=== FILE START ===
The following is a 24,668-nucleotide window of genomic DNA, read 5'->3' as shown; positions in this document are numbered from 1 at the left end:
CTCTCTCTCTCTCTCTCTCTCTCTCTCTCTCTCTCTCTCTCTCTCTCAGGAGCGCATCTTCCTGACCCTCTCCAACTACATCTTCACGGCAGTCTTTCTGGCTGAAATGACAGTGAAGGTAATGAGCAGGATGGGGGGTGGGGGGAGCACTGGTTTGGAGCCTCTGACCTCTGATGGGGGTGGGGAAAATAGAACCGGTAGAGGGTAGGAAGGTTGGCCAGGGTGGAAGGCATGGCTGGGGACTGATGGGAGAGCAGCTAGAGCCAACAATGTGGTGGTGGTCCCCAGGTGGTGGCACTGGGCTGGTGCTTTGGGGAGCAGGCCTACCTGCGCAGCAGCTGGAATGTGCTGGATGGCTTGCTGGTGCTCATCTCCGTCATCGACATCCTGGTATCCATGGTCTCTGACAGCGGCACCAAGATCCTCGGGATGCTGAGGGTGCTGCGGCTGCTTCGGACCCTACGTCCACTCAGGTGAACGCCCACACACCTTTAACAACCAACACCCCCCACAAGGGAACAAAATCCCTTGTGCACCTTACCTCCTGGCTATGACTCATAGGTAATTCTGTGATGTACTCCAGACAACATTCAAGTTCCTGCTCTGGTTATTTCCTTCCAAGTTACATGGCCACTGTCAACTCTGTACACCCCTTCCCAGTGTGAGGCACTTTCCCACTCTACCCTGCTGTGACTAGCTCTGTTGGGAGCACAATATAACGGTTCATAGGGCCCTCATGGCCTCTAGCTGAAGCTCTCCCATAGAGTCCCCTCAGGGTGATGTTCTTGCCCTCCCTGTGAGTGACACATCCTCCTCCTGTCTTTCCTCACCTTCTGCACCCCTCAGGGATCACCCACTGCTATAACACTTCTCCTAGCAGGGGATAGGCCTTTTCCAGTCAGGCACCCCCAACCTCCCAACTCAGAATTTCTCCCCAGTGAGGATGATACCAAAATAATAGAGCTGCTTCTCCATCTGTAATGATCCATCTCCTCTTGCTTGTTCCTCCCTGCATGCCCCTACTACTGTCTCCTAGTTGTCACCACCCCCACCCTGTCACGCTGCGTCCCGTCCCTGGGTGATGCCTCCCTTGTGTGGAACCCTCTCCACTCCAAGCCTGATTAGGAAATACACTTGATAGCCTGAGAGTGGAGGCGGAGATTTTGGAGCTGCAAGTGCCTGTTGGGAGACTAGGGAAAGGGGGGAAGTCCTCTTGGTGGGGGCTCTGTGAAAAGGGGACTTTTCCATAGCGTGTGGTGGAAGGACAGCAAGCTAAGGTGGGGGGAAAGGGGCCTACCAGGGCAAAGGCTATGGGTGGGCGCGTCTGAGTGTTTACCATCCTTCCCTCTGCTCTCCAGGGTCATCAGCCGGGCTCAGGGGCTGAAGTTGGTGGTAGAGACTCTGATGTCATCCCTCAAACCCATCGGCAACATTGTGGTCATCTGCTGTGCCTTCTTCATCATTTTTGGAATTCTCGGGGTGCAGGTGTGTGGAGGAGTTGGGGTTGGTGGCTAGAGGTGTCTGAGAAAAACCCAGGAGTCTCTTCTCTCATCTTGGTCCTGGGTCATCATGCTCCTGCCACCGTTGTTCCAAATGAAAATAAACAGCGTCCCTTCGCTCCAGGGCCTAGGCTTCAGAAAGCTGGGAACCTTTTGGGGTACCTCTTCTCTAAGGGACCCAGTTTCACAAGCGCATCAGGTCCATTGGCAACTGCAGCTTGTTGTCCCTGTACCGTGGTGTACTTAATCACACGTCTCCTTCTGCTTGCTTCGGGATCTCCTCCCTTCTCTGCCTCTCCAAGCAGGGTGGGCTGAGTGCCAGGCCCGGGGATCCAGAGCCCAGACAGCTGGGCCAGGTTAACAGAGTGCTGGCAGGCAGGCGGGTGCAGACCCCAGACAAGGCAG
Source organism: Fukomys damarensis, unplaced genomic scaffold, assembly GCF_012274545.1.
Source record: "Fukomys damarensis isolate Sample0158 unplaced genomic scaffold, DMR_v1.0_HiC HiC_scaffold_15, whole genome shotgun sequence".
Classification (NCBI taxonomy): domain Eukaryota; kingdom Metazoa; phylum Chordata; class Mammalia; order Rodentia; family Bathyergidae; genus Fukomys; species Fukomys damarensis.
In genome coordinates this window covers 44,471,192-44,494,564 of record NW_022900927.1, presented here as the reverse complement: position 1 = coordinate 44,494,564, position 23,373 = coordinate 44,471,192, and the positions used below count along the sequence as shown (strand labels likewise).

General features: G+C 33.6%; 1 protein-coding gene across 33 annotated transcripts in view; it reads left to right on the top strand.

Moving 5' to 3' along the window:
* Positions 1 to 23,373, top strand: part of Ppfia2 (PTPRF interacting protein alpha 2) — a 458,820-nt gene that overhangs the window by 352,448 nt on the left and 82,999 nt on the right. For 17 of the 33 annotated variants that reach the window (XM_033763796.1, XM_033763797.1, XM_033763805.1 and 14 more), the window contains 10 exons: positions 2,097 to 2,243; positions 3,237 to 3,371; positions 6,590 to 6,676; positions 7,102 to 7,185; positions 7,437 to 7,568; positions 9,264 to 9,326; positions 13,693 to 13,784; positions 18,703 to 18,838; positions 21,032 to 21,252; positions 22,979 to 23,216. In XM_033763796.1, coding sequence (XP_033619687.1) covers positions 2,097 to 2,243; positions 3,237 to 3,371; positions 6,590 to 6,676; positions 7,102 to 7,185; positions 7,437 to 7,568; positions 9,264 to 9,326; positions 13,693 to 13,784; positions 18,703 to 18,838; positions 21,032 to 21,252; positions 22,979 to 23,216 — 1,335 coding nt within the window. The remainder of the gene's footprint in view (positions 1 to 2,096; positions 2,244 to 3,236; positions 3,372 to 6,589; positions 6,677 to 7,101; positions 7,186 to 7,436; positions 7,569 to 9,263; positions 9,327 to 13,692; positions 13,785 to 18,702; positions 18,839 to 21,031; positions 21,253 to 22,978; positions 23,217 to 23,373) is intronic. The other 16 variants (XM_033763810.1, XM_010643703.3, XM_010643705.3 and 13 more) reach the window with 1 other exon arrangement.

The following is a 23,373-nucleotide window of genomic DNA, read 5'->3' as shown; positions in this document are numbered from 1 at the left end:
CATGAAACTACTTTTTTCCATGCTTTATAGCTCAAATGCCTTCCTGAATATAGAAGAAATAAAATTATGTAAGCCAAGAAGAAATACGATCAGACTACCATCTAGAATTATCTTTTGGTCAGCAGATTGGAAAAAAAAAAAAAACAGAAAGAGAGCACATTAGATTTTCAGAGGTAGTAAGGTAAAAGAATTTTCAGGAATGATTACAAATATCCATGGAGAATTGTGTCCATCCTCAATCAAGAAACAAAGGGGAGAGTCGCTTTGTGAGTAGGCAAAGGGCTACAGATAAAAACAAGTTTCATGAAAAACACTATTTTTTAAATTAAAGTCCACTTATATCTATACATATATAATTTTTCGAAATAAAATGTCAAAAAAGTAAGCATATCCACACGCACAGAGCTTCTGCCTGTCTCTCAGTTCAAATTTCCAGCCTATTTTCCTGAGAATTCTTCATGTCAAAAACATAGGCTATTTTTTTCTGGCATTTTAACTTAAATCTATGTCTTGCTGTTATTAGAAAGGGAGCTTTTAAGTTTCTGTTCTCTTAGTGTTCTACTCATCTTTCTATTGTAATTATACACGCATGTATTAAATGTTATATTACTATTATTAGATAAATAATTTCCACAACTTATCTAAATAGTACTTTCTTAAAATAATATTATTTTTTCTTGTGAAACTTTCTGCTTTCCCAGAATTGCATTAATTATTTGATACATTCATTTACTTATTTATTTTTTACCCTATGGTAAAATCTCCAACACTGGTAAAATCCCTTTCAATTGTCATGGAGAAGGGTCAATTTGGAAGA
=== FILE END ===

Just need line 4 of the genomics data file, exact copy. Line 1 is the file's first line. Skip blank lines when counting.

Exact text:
Source record: "Fukomys damarensis isolate Sample0158 unplaced genomic scaffold, DMR_v1.0_HiC HiC_scaffold_15, whole genome shotgun sequence".